The ongoing saga involving Chinese tech firm Huawei and the U.S. government is more complicated than ever. On Saturday, American chipmaker Qualcomm received approval to sell its 4G phone chips to Huawei. That allows it to sidestep a larger ban that prohibits U.S. companies from doing business with the Chinese firm.
It’s worth noting that the trade exception won’t allow Qualcomm to ship its high-end 5G chips to Huawei. Nonetheless, the news comes at the perfect time. Huawei is in dire straits as U.S. sanctions have cut-off a majority of its chip supply.
Although the recent exception isn’t enough to save Huawei’s smartphone business, it is a step in the right direction. It’s also a win for Qualcomm as it gets to retain one of its chip customers—at least partially.
Before the U.S. trade ban limited which companies Huawei could work with, the firm was already using its in-house Kirin chips in its high-end smartphones. However, Huawei’s mid-range and budget devices feature Qualcomm’s Snapdragon chips.
Shortly after the U.S. government added Huawei to its Entity List, Qualcomm filed for permission to continue selling its chips to the Chinese firm. It argued that rival chipmakers from outside the U.S. would simply step in to fill the void if it was restricted.
On Saturday, a Qualcomm spokesperson told Reuters that the company’s request had been granted. She said, “We received a license for a number of products, which includes some 4G products.”
At this point, it remains unclear which specific chips Qualcomm is able to ship to Huawei. Experts believe that the license will have a relatively small impact. This is due to the fact that the majority of consumers now want 5G smartphones. Indeed, the age of 4G devices is quickly coming to a close. With that in mind, Huawei won’t have long to utilize Qualcomm’s 4G silicon before it needs to start worrying about 5G.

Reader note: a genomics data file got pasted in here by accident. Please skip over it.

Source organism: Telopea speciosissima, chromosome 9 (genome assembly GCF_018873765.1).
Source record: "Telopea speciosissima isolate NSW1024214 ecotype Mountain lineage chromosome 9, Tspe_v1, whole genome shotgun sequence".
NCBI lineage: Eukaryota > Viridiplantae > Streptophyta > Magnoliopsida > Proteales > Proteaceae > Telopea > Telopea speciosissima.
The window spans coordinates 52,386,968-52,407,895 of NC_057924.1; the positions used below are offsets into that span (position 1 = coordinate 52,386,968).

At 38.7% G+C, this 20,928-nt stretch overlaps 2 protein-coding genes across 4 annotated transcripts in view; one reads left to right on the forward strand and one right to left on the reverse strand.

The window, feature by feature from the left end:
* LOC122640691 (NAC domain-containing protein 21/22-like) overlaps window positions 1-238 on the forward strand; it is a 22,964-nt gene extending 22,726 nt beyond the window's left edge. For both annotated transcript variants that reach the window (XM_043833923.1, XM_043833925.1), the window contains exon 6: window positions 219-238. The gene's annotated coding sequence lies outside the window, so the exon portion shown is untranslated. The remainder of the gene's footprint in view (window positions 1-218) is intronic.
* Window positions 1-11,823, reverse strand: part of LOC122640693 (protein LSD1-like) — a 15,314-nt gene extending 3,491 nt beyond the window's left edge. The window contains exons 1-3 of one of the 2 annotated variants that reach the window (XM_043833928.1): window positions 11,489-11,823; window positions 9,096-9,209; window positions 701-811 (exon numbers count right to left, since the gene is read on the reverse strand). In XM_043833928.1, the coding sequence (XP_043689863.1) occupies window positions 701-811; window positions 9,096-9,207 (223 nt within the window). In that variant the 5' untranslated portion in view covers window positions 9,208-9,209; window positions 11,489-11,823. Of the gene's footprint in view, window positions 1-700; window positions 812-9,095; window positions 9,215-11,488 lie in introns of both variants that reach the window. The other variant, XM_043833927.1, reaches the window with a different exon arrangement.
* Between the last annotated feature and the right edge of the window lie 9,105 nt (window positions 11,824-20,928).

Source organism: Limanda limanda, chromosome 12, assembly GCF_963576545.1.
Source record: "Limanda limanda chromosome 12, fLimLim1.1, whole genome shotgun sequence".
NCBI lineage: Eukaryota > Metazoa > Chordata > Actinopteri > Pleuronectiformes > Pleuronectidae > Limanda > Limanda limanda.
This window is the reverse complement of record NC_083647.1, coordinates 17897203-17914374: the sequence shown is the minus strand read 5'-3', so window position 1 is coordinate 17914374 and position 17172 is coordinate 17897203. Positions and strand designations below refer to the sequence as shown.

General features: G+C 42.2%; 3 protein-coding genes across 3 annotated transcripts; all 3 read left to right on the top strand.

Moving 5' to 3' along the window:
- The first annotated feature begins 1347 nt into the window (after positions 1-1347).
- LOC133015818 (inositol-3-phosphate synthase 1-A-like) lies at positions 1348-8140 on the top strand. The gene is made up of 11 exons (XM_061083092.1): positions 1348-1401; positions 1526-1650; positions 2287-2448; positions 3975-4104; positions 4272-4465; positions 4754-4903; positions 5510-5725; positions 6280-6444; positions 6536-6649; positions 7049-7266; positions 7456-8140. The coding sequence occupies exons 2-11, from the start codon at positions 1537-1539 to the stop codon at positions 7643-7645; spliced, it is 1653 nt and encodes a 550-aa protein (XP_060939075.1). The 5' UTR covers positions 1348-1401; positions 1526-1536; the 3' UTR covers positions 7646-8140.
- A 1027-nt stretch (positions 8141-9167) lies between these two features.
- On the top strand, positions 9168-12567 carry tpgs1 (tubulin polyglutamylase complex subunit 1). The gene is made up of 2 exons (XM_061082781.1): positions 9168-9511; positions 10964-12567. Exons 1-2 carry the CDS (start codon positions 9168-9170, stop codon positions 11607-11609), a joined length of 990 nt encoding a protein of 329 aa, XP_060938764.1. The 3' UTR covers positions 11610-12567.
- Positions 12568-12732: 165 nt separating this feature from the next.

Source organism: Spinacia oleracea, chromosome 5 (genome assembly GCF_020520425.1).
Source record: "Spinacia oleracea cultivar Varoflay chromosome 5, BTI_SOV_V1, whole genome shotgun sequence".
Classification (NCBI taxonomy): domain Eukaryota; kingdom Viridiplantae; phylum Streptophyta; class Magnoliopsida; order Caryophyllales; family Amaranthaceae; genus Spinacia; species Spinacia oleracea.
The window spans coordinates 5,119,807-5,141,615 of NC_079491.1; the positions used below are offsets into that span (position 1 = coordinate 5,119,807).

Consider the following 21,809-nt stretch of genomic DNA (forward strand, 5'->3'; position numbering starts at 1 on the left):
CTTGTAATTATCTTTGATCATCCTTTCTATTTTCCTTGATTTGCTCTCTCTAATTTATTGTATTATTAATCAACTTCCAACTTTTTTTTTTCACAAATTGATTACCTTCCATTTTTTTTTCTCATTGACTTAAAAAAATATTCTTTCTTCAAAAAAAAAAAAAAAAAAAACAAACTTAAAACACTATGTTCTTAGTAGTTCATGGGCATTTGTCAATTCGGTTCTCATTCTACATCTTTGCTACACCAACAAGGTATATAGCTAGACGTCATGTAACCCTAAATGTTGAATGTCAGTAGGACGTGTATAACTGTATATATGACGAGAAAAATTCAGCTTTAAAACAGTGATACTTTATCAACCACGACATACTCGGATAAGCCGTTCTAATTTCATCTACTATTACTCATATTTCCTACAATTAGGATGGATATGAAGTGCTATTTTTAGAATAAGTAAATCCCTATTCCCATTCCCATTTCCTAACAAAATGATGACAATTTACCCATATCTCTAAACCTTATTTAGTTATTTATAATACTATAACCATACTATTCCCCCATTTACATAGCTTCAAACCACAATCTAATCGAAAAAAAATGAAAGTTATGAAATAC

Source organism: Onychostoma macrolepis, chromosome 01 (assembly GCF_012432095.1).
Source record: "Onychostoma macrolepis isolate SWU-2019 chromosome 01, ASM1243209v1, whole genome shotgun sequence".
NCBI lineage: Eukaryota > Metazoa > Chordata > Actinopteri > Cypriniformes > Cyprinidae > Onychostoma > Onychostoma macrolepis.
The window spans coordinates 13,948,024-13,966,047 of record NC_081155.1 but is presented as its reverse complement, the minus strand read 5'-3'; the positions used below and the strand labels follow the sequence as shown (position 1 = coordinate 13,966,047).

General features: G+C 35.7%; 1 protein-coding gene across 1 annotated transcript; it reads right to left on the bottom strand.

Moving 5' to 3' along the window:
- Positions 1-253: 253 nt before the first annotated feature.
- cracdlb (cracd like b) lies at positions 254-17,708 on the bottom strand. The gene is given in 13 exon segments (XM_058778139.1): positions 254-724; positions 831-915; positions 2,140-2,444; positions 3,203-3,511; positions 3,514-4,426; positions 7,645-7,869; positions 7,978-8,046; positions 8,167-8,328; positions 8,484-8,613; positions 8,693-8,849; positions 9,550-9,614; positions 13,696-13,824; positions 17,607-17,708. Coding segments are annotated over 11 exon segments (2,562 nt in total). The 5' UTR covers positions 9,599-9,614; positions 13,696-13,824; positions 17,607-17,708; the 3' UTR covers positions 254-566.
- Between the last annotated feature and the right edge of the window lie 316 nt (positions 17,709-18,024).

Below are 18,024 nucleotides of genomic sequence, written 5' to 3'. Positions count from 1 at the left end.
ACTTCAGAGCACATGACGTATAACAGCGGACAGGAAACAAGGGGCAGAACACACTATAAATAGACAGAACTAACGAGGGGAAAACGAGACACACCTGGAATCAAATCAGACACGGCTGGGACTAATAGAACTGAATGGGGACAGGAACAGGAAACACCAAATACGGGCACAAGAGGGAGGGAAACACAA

Industry insiders have stated that Huawei’s chip supply, largely made up of silicon purchased before the September trade ban went into effect, could run out as soon as next year. With no real alternatives in sight, Huawei has its back against the wall.
In the meantime, U.S. tech firms like Micron Technology are also seeking approval to resume selling to Huawei. Intel, Samsung Display, and Sony have already secured licenses of their own.
It will be interesting to see how the White House handles the situation with Huawei as a new administration is all-but-certainly set to take office in January. Although it isn’t likely that things will change drastically, Huawei is hanging on to hope. Otherwise, the tech firm could be facing some difficult choices in 2021.